Eyes with missing CTBPs were excluded from our data analyses. To avoid the biases from correlated measurements, we randomly selected one eye per patient. 
SMILE Procedure
All surgeries were performed by an experienced surgeon (Yan Wang). Preoperatively, two drops of 0.4% oxybuprocaine hydrochloride (Benoxil; Santen, Osaka, Japan) were used for topical anesthesia. Patient was positioned under the curved contact glass and asked to fixate on a blinking target light. Once appropriate centration was achieved, suction was applied to contact glass. The VisuMax femtosecond laser system (Carl Zeiss Meditec AG, Jena, Germany) was used to create the stromal refractive lenticule with a laser pulse frequency of 500 kHz and pulse energy 130 to 160 nJ. The cap thickness was between 110 and 120 μm, the diameter of stromal lenticule varied from 6.0 to 7.0 mm, and the corneal cap diameter was 1.0 mm larger than the lenticule. The lenticule was scanned in the following sequence: the posterior surface of the lenticule (periphery to center), the border, the anterior surface of lenticule (center to periphery), and the side-cut incision located at 12 o'clock position. A blunt spatula was used to first separate the anterior surface of stromal lenticule and then the posterior surface. The surgeon grasped and removed the lenticule through the small incision with forceps. The refractive nomogram was increased by 5% based on individual preoperative manifest refraction. Postoperative medications included 0.5% levofloxacin (Cravit; Santen, Osaka, Japan) four times a day for 3 days and 0.1% fluorometholone (Flumetholon; Santen) four times a day. The fluorometholone eye drops were tapered every 2 weeks.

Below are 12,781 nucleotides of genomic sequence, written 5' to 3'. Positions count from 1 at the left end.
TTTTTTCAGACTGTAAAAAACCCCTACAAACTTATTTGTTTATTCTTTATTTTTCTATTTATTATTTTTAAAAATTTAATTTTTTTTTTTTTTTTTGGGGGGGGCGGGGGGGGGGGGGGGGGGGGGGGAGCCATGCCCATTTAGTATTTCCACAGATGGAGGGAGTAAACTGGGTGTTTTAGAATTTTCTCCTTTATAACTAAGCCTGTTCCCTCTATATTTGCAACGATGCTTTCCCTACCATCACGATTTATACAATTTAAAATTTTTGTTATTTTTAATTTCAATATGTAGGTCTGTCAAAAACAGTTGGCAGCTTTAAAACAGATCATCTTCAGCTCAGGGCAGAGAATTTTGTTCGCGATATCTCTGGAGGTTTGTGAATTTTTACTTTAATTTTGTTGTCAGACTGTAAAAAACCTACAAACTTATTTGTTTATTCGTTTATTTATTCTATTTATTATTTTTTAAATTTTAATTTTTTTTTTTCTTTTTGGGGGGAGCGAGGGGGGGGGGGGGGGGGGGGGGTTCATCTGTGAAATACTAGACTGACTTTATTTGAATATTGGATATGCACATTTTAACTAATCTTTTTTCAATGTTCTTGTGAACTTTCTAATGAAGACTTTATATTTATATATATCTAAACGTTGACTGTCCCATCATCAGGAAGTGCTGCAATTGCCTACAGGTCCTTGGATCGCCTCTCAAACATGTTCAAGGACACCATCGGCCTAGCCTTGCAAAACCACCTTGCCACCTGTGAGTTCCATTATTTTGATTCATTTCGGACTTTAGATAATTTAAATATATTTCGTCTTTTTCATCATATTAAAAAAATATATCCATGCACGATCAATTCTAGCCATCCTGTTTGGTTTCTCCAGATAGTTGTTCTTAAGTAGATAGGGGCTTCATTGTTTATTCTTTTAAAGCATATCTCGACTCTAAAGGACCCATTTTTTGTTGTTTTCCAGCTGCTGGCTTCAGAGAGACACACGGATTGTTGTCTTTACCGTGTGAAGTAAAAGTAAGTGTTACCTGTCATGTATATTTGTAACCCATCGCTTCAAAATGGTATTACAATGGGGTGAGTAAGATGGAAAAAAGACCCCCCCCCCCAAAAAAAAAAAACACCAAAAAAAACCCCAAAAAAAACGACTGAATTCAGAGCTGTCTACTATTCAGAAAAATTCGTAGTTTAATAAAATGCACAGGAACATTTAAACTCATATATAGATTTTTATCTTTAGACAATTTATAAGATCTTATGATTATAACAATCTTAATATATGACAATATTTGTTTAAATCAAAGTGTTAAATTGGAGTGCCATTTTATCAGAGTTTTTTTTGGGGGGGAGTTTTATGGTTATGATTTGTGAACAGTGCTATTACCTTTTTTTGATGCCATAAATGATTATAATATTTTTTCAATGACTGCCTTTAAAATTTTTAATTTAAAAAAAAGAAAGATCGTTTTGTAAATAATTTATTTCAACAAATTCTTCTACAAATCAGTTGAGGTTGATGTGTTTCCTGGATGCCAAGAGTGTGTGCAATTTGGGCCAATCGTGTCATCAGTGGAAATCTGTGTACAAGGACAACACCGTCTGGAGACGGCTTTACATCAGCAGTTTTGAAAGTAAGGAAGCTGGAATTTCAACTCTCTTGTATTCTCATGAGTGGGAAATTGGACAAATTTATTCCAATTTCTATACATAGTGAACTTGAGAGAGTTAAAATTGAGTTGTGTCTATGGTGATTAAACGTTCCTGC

Feature Description